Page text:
Auction Owner Keeps Looking to the Future Featured

By Jeffrey Bellant August 30, 2018

 

As Columbus Fair Auto Auction looks forward to its golden anniversary, owner Alexis Jacobs also looks back.

Jacobs said she marvels at how much things have changed – and not just in the distant past. From technology to compliance, the business is completely different.

“I think things have changed more in the last 10 years than they did in the first 50,” she said. “I think it has to do with how our whole world is changing, not just our community of auctions.

“Everything is going digital. So you either accept it, buy into it and do it or you’re going to fall by the wayside, like Kodak. It’s a digital world and you’re either in or out.”

Greg Levi, chief operating officer, said the business world of today means that gone are the days one-to-one business relationships.

“Now as a third-party consignor, you have relationships with commercial consignors that extend well beyond what it used to be,” Levi said. “As a result, our business has become very compliance-centric. In many ways, auctions don’t know what they don’t know.”

Jacobs has changed the way she does business to lead in this area.

Jacobs purchased a two-decade old compliance company. ComplyNet, earlier this year so now the company can promote compliance initiatives to independent auctions.

“She is also the first independent auction to hire a compliance officer – someone to work exclusively in the role of compliance officer,” Levi said.

Compliance is a culture, Levi said.

Managing relationships at the auction level are also challenging when a former one-lane sale has grown to an 11-lane, 500-employee operation.

“The way I’ve done it is to rely on Greg (Levi) because he’s a great relationship person,” Jacobs said. “He’s great with all and any of the employees. As he always says, ‘There’s always a problem but there is also always a story.’

“You have to listen to the story. So we feel like it’s more than a family that just a workplace.”

Jacobs said it’s not easy.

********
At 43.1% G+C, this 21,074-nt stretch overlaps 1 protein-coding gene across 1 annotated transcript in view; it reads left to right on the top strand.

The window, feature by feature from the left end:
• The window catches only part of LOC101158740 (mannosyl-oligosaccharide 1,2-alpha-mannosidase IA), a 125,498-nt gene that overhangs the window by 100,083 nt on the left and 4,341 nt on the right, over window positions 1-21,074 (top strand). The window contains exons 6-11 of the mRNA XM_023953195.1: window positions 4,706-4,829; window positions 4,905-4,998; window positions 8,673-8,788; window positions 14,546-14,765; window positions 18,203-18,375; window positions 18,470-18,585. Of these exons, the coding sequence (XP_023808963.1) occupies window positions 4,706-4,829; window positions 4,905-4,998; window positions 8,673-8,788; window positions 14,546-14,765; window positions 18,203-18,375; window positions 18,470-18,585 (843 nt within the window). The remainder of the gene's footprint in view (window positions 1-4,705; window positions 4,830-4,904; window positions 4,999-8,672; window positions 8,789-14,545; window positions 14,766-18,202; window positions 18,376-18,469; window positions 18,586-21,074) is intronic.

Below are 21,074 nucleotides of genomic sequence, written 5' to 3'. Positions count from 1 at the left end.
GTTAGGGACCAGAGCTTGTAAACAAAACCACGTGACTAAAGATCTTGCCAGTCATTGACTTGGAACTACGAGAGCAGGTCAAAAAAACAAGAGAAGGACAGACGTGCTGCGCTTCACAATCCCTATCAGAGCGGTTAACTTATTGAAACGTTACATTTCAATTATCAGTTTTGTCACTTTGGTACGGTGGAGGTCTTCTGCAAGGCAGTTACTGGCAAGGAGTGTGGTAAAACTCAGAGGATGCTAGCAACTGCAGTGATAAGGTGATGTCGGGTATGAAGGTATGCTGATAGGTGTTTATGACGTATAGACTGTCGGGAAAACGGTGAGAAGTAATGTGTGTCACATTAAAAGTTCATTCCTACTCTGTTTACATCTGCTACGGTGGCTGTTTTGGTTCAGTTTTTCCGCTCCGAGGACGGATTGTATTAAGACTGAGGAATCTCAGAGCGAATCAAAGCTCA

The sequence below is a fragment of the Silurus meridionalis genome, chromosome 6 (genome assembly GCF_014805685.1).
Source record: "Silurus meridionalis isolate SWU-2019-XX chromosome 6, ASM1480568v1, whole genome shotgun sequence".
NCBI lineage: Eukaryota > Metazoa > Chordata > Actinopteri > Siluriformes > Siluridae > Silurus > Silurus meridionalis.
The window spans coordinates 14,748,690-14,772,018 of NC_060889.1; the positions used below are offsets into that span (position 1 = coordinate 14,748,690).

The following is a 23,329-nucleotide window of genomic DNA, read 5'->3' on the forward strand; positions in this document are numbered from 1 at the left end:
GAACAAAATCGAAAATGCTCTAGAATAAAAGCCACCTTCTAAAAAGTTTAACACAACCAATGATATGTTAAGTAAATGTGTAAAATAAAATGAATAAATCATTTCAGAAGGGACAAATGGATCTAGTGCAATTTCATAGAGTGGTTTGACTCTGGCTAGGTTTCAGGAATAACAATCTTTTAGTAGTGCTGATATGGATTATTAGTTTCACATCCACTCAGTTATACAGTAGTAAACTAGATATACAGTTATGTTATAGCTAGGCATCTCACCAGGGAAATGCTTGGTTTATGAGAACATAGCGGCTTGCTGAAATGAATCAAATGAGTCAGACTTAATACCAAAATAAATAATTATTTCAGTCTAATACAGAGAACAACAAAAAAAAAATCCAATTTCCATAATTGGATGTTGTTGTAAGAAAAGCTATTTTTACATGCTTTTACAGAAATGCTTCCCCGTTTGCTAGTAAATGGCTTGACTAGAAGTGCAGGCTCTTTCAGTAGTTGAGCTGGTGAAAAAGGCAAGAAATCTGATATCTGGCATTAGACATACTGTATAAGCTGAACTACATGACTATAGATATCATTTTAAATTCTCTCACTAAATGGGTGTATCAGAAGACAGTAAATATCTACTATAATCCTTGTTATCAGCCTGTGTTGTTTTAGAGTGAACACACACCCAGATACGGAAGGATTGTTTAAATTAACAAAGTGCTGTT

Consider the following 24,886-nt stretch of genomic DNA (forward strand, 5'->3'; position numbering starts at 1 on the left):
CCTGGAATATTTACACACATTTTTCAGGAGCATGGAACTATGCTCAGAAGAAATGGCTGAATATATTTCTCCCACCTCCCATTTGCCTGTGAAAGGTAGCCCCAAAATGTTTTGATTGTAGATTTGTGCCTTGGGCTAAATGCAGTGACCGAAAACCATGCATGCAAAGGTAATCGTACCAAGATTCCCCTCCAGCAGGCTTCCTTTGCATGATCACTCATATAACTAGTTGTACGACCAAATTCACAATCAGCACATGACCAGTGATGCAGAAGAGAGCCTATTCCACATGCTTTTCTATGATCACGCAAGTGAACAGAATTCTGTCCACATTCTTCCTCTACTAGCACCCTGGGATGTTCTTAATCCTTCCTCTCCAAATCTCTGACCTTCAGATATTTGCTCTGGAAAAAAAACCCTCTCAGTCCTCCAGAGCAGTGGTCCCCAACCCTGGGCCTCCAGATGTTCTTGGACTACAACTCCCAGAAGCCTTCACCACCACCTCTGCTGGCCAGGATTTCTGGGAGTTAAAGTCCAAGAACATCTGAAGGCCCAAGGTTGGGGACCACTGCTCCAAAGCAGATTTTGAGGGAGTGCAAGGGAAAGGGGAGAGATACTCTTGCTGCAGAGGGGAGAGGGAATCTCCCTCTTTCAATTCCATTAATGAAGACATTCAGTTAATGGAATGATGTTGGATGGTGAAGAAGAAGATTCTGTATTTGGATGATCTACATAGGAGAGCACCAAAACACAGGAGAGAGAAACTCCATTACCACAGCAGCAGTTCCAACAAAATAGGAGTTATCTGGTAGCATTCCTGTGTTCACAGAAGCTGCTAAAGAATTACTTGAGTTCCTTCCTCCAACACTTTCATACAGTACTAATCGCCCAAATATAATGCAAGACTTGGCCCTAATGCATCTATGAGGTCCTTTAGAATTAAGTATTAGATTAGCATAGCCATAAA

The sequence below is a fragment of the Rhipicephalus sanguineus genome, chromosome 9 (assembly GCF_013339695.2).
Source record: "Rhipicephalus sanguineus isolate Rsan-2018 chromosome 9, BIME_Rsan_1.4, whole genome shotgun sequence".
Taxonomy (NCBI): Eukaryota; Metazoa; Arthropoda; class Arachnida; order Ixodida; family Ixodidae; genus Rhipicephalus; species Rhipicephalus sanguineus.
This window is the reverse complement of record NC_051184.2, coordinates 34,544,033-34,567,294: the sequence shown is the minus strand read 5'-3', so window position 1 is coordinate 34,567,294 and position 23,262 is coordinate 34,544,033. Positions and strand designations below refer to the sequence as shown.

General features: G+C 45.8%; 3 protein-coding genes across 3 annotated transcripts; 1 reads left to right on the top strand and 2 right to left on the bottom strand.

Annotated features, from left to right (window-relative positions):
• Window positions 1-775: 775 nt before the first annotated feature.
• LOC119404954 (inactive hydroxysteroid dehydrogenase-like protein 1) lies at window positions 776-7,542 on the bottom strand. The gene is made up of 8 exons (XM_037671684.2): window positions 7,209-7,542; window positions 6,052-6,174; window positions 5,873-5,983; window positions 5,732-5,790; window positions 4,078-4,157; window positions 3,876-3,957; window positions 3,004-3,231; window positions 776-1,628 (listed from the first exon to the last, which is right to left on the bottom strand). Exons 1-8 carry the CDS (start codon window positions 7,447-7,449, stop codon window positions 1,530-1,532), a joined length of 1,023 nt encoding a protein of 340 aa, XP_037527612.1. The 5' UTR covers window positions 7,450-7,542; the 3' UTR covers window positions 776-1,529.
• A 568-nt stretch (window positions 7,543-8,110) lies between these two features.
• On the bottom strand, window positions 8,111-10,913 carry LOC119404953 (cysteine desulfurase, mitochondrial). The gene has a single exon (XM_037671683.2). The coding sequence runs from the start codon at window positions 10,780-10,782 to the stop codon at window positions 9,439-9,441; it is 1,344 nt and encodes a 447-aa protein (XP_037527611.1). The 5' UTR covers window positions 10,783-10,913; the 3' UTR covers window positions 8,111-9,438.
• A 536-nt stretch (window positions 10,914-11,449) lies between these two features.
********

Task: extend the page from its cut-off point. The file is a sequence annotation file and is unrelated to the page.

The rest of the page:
“That’s why I have more gray hairs every day,” she said with a laugh.

Jacobs takes her management team quarterly to different locations for what she calls a “retro.” The retrospective meeting looks back “at the good, bad and ugly” and it it looks forward.

She takes them to places ranging from a private country club to the Columbus Zoo.

“One of the things we do to differentiate ourselves is we literally create marketing and battle plans around the individual consignor,” Levi said. It includes the auction’s own action plan for its weekly roles and responsibilities.

“We monitor and measure those objectives every singe week, bar none,” Levi said.

He said when consignors see the auction’s battle plan; the response is always the same.

“The consignor says, ‘I’ve never seen anything like this,’” Levi said.

Jacobs’ advice on customer service is simple.

“One thing Alexis has always told me,” Levi said. “She said I will never make a mistake if I treat our customers the way she’s treated at Sax Fifth Avenue.”

Levi said the two things she’s focused on the most are: the relationship dynamic and aggressively making the changes needed to move the auction forward.

“That means putting her money where her mouth is with these changes,” Levi said.

Peer-to-peer networks are causing disruption everywhere, including the wholesale auto auction space. In this new era, the auction serves in a services role, as much as anything else, Levi said.

“But rather than look at ways to beat it, Alexis has decided to join it,” Levi said. “This is why we own Integrated Auction Solutions which services as many as 70 independent auctions for simulcast and services about 30-some auctions with their auction management systems.”

Levi said Columbus Fair has also created a web-based condition report writing tool that accommodates the three most critical components of a CR writing application: acquiring, integrating and exporting the data. The auction also has a marketplace strategy that allows dealers to keep inventory on their own lots while still selling the car at sale.

Levi points out that the nimbleness and freedom of the independent is reflected in their digital strategy.

But all that technology will never replace that personal customer service, Levi said.

“Today we could create a kiosk that dealers could use to come in and get their own bidder badges,” Levi said. “To this day, you will never see a kiosk in an Alexis Jacobs auction.

“It’s about that relationship and how you continue to maintain and develop that relationship.

“We protect that like it’s gold.”

Jacobs is also present in the business.

“She works everyday,” Levi said. “She’s in front of dealers everyday. She’s in the lanes, every sale. She doesn’t miss.”

Levi said he has the answer to how Columbus Fair maintains success after all these years.

“I work for one of the most competitive people I have ever worked for in my entire life,” he said. “That’s how we keep it going.

“She’s competitive. She’s fierce.”

While the auction’s really anniversary is in January, Levi sees this year as a true celebration for the things the auction is doing and has done.

“This is our Golden Year,” he said.

Last modified on Thursday, 30 August 2018 20:20